Before Autodesk could move to a modern CI/CD pipeline, it was important to update its development tools. Engineering migrated from Perforce to GitHub Enterprise and set up Artifactory to store all binaries. They also adopted Codacy, SonarQube, Whitesource, and Checkmarx to perform static analysis during CI. The deployment infrastructure for deploying desktop product still met the need, but they needed a whole new deployment infrastructure for cloud. So, Autodesk built out their own deployment platform for deploying containers to Amazon ECS. Project tracking was handled in Jira, and Slack was used for collaboration and communication.

Autodesk then created its CI/CD pipeline on top of this platform and orchestrated it using the pipeline plugin in CloudBees Core. Originally this pipeline was only for developing and deploying source code. However, the pipeline soon expanded to include what was needed to deploy a whole product.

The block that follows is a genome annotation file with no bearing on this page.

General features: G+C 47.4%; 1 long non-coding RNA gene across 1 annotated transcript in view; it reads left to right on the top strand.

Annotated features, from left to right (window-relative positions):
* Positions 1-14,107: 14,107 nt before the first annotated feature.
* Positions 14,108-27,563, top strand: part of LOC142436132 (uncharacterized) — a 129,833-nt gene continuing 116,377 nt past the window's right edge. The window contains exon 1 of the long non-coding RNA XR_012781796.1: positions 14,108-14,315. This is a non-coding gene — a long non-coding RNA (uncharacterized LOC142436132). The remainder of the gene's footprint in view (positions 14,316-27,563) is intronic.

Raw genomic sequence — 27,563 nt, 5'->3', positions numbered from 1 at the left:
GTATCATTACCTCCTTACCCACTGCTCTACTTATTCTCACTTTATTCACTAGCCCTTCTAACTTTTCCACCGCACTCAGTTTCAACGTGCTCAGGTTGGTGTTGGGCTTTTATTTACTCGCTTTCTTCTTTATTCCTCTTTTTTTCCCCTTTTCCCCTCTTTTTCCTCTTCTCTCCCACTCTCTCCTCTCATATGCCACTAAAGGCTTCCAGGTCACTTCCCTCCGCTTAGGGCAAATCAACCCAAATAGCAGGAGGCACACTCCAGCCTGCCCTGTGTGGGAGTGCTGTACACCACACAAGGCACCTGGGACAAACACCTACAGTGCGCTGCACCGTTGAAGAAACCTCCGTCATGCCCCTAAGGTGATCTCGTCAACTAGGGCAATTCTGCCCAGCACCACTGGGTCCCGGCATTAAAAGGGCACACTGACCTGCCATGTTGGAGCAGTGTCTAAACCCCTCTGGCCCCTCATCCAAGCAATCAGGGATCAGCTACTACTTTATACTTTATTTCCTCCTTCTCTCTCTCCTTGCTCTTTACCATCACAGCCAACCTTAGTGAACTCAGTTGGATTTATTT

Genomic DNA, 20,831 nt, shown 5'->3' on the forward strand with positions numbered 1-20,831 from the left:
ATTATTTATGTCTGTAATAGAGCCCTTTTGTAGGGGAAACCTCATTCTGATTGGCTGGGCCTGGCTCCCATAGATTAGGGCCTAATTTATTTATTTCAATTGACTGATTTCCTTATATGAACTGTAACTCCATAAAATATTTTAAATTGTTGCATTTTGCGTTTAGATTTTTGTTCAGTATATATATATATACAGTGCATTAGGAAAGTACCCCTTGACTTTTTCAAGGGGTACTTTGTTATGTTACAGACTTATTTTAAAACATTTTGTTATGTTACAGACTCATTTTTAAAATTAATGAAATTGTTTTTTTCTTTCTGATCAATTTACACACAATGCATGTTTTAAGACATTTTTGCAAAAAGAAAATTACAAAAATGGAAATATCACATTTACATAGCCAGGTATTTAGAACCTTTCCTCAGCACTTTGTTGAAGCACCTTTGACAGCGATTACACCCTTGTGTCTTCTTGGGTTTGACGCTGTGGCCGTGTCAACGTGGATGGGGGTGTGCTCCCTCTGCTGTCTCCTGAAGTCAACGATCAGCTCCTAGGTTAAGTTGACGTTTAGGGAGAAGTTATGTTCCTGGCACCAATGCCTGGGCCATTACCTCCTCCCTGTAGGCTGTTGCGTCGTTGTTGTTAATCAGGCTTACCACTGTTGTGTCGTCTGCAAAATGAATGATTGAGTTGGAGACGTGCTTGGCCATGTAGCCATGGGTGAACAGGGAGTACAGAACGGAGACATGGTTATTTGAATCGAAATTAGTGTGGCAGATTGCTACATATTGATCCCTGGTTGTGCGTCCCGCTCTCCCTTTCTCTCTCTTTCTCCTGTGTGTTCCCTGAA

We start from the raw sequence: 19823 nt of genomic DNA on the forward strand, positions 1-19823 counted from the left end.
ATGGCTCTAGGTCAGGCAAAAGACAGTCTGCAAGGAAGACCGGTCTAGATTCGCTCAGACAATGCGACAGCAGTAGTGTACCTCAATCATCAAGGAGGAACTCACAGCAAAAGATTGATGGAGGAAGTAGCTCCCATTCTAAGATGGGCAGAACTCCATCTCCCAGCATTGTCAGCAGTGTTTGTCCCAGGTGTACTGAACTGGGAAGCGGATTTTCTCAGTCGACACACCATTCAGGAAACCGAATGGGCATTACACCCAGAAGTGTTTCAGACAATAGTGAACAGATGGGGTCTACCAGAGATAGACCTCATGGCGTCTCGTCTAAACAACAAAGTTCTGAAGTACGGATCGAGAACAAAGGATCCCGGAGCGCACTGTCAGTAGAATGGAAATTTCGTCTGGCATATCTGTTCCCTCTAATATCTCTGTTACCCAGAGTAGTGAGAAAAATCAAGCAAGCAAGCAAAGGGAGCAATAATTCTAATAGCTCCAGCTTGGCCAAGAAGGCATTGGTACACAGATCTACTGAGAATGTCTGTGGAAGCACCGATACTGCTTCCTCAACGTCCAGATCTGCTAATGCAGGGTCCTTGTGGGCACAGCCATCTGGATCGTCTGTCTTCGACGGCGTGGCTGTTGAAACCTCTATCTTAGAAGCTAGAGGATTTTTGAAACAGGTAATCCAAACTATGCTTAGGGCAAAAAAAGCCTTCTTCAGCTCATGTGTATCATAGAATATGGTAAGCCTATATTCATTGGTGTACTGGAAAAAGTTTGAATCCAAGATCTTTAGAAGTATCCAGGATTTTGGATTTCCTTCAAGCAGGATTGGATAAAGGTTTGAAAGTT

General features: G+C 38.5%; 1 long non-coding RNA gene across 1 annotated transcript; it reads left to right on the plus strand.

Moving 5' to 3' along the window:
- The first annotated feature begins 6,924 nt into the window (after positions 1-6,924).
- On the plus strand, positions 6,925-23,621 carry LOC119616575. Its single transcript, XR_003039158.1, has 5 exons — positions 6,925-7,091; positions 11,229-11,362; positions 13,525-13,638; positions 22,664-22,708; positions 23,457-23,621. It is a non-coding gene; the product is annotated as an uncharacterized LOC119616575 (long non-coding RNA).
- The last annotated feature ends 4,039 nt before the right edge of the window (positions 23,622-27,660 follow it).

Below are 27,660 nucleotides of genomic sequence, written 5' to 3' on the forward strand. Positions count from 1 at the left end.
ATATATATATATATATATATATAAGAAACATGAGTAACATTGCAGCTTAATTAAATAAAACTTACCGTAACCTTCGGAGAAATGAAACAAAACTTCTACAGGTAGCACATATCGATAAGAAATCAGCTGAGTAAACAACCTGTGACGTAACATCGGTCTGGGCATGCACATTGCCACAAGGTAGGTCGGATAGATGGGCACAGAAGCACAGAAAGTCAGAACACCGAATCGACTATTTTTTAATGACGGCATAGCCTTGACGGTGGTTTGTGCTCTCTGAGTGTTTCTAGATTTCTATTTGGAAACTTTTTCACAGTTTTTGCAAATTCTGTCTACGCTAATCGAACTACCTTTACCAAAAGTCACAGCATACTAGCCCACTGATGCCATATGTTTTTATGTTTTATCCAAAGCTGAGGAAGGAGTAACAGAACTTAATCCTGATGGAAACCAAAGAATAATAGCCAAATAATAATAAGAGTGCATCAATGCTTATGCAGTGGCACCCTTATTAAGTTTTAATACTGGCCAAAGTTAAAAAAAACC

The first extension was a Documentation pipeline based on using the Markdown language for documentation source. The pipeline took the Markdown, generated the HTML using Metalsmith, tested it, published it to Artifactory and then pushed the content out to various targets. So now the source for the documentation can sit alongside the software, either as its own repo inside of an organization or as a folder inside of a repo.

Since 75 percent of Autodesk’s revenue comes from non-English speaking customers, the next project was to enhance both the software and documentation pipeline to include Continuous Localization. In this way, any time a resource in software was changed (e.g. an error message or a UI component) it was automatically localized into the target languages. They did the same for all documentation content.

Lastly, Autodesk needed a better way to manage the generation and governance of open source, third party and internally-built binaries. They solved this by adding a component CI/CD pipeline. Components reside in their own GitHub repo and each has its own Jenkinsfile to build, test and package up the binaries before posting to Artifactory.